Snapping percussions, fierce basslines, swirling layers of melody and synths that resonate with warmth and emotion. We caught up with Israeli born DJ and producer Omer, who recently released his second EP via Paramida’s Love On The Rocks.

Once in a while you come across a new name that instantly demands your full attention. One of those artists comes in the form of Berlin-based producer Omer. Starting life in a small settlement in the West Bank, outside of Jerusalem – Omer found his way to the electronic music capital, better known as Berlin, a decade ago, where his work has become very comfortable within its surroundings. In those ten years, he has been regularly playing at Cocktail d’Amour, Buttons, Renate and SchwuZ – becoming a fixed member of the city’s exuberant nightlife.

Although having operated behind the decks, for quite some time, his first release came in the early months of 2016. Released via Cocktail d’Amour, his ‘Spring’ EP blends the sounds of the east with an immediately seductive atmosphere of bright melodies and melancholic moods, leaving the listener plenty of room to be transfixed through it’s entirety.

This summer, Omer shared his second EP via Paramida’s Love On The Rocks imprint – a beautifully arranged 3-tracker. The title track ‘Bye’ is the long-awaited, secret rework with its hands in the air hysteria that’s been doing the rounds recently among a tight-knit of trusted tastemakers. Snapping percussions, fierce basslines, swirling layers of melody and synths that resonate with warmth and emotion, we absolutely love it.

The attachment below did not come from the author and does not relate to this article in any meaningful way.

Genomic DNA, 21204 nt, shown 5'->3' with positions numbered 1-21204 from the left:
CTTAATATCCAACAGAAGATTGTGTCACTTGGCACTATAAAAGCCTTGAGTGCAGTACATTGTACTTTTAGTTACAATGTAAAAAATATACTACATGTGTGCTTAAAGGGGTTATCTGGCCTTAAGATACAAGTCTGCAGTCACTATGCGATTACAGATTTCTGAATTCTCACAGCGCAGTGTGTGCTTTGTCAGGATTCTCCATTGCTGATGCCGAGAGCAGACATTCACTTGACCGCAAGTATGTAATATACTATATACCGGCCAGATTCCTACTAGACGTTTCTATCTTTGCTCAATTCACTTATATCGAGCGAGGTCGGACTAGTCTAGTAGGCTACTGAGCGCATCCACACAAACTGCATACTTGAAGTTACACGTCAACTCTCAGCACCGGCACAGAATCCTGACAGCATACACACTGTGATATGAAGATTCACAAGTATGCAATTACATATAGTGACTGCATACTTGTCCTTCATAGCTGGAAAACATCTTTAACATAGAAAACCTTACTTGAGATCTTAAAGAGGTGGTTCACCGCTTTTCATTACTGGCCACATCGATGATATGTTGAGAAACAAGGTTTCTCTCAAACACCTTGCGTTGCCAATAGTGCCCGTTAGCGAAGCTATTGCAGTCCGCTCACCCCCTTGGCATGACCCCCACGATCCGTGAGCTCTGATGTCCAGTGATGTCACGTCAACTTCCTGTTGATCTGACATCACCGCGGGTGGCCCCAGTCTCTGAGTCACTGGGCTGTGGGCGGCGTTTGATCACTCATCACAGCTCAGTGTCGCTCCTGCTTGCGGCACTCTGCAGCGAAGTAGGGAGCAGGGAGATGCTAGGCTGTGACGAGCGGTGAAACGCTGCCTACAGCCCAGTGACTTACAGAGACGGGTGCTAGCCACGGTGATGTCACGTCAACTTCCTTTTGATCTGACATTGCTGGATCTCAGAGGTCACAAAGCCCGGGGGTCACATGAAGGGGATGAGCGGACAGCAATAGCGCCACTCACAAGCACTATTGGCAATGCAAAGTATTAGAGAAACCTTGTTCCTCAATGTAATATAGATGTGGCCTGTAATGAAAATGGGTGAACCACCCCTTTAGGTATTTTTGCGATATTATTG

Welcome Omer! How have you been, and how has the summer treated you thus far?

Hey there, I’m doing pretty well. Summer has been really nice. My new EP ‘Bye’ came out and is well received, so that’s very exciting. Also got to play around Europe, and it was nice to see new places and check out other scenes.

Born in Israel, could you tell us a little about your time there, where you grew up and whether you had much of a musical upbringing?

I grew up in a small settlement in the West Bank, outside of Jerusalem. This is a very politically charged part of the country with conservative and right-wing population. Not the best place for an introverted little gay boy. Needless to say that none of it fit my way of looking at life, so the internet was a great source to see what’s happening out there. Even though it was quite an early era of the internet, I was digging and finding lots of new obscure music. Lots of experimental, noise and old school electronica were my main interests at the time. I was constantly looking for sounds that will make me feel somewhere else. I was learning to play the guitar and piano when i was young, but never really took it too seriously. I was mostly enjoying manipulating the sounds of those instruments on my computer with softwares I found online.

When did you make the move to Berlin, and why?